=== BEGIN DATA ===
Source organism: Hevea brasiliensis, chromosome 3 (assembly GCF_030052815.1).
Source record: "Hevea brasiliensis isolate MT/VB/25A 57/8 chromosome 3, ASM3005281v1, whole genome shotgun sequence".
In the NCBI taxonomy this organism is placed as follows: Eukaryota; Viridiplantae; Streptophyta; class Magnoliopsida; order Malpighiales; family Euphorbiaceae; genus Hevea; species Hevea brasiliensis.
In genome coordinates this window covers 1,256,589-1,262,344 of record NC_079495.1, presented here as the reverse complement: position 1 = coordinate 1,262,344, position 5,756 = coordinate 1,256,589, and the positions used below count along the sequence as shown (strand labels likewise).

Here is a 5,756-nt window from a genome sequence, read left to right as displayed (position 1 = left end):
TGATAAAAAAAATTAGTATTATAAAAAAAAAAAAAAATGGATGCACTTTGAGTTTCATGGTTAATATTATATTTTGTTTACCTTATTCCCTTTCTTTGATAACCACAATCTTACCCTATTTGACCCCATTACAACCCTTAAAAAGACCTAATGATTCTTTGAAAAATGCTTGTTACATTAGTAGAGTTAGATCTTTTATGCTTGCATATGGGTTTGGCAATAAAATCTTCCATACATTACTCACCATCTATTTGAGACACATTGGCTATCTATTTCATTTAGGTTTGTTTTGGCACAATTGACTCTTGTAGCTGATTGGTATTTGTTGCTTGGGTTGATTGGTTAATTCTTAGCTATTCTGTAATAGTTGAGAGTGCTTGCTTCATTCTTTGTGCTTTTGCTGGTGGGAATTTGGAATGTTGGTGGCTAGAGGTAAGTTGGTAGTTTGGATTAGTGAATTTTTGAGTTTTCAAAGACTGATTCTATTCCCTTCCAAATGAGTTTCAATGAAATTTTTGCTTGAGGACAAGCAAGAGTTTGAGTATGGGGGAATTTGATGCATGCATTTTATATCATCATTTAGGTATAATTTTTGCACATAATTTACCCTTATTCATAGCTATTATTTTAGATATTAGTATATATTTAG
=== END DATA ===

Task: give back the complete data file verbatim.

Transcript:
Source organism: Hevea brasiliensis, chromosome 3 (assembly GCF_030052815.1).
Source record: "Hevea brasiliensis isolate MT/VB/25A 57/8 chromosome 3, ASM3005281v1, whole genome shotgun sequence".
In the NCBI taxonomy this organism is placed as follows: Eukaryota; Viridiplantae; Streptophyta; class Magnoliopsida; order Malpighiales; family Euphorbiaceae; genus Hevea; species Hevea brasiliensis.
In genome coordinates this window covers 1,256,589-1,262,344 of record NC_079495.1, presented here as the reverse complement: position 1 = coordinate 1,262,344, position 5,756 = coordinate 1,256,589, and the positions used below count along the sequence as shown (strand labels likewise).

Here is a 5,756-nt window from a genome sequence, read left to right as displayed (position 1 = left end):
TGATAAAAAAAATTAGTATTATAAAAAAAAAAAAAAATGGATGCACTTTGAGTTTCATGGTTAATATTATATTTTGTTTACCTTATTCCCTTTCTTTGATAACCACAATCTTACCCTATTTGACCCCATTACAACCCTTAAAAAGACCTAATGATTCTTTGAAAAATGCTTGTTACATTAGTAGAGTTAGATCTTTTATGCTTGCATATGGGTTTGGCAATAAAATCTTCCATACATTACTCACCATCTATTTGAGACACATTGGCTATCTATTTCATTTAGGTTTGTTTTGGCACAATTGACTCTTGTAGCTGATTGGTATTTGTTGCTTGGGTTGATTGGTTAATTCTTAGCTATTCTGTAATAGTTGAGAGTGCTTGCTTCATTCTTTGTGCTTTTGCTGGTGGGAATTTGGAATGTTGGTGGCTAGAGGTAAGTTGGTAGTTTGGATTAGTGAATTTTTGAGTTTTCAAAGACTGATTCTATTCCCTTCCAAATGAGTTTCAATGAAATTTTTGCTTGAGGACAAGCAAGAGTTTGAGTATGGGGGAATTTGATGCATGCATTTTATATCATCATTTAGGTATAATTTTTGCACATAATTTACCCTTATTCATAGCTATTATTTTAGATATTAGTATATATTTAG